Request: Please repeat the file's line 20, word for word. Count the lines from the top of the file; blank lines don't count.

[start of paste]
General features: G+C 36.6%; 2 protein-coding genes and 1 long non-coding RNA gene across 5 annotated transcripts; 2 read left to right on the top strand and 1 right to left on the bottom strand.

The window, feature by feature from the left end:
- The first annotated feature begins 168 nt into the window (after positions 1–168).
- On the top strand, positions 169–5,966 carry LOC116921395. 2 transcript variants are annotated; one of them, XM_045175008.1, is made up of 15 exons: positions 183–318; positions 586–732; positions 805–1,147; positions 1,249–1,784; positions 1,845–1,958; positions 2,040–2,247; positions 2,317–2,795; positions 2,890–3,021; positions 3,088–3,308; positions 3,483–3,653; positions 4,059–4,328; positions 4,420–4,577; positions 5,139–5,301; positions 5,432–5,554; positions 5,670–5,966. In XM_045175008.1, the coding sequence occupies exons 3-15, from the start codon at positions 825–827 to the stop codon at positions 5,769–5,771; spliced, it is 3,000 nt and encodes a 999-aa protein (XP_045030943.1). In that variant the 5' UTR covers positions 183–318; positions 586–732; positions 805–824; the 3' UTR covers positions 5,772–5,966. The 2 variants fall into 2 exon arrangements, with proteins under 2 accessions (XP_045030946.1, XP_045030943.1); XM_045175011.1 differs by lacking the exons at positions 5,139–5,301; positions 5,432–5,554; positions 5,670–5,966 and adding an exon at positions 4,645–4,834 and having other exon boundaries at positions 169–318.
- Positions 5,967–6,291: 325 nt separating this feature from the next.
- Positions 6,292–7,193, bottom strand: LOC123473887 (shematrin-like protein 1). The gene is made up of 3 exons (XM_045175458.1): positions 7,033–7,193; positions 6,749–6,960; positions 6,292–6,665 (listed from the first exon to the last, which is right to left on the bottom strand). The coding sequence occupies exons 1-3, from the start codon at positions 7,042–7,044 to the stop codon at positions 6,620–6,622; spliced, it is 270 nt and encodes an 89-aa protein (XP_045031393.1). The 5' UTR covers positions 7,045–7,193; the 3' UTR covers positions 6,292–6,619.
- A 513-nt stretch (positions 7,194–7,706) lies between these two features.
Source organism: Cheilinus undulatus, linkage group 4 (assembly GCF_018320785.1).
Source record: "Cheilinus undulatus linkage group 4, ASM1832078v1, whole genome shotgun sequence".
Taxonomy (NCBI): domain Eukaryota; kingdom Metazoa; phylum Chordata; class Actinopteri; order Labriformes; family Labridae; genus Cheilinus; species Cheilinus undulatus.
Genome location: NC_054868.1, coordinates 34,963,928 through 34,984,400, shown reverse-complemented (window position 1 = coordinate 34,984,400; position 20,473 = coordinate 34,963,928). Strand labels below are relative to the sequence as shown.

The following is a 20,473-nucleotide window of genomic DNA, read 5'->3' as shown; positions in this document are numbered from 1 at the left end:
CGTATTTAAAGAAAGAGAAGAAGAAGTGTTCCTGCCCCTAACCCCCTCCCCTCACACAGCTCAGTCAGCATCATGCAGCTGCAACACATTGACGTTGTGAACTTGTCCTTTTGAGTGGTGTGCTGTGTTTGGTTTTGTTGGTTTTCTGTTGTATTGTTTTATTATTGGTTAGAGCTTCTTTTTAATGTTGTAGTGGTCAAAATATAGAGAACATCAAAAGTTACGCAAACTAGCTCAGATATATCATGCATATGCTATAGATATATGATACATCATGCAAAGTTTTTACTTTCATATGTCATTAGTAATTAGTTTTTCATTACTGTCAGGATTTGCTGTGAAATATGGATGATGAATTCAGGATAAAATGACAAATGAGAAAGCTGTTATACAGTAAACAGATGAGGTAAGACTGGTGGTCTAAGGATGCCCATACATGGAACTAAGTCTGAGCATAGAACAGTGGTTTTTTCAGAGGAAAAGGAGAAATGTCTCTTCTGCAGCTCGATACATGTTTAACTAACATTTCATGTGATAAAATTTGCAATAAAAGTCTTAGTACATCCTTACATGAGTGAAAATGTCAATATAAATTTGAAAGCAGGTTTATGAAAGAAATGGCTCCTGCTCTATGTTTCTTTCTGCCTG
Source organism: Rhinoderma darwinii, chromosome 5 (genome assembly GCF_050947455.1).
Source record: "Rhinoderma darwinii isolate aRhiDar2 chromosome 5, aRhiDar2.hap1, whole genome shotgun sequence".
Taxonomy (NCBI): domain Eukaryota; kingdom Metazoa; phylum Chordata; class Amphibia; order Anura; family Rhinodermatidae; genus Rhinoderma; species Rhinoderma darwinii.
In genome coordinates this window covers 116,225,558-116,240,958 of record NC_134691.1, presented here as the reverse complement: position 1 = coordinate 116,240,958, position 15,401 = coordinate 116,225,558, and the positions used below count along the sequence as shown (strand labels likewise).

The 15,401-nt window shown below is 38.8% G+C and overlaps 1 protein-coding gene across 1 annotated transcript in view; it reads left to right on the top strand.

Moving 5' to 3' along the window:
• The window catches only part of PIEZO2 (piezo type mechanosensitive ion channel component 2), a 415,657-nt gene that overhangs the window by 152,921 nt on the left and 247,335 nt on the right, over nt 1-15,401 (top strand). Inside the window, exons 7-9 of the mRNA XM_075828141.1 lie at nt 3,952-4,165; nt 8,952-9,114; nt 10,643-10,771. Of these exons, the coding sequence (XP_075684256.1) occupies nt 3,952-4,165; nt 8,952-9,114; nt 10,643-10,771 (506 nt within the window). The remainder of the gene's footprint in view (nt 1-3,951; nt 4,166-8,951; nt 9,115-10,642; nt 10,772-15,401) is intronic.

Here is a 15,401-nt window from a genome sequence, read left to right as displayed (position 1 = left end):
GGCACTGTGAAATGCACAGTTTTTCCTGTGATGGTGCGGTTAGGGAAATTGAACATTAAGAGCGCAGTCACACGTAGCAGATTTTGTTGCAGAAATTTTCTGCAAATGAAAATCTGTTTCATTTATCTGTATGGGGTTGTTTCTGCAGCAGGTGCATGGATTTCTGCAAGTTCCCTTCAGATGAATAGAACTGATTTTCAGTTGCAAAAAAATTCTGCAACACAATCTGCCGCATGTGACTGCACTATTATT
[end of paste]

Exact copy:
• The window catches only part of PIEZO2 (piezo type mechanosensitive ion channel component 2), a 415,657-nt gene that overhangs the window by 152,921 nt on the left and 247,335 nt on the right, over nt 1-15,401 (top strand). Inside the window, exons 7-9 of the mRNA XM_075828141.1 lie at nt 3,952-4,165; nt 8,952-9,114; nt 10,643-10,771. Of these exons, the coding sequence (XP_075684256.1) occupies nt 3,952-4,165; nt 8,952-9,114; nt 10,643-10,771 (506 nt within the window). The remainder of the gene's footprint in view (nt 1-3,951; nt 4,166-8,951; nt 9,115-10,642; nt 10,772-15,401) is intronic.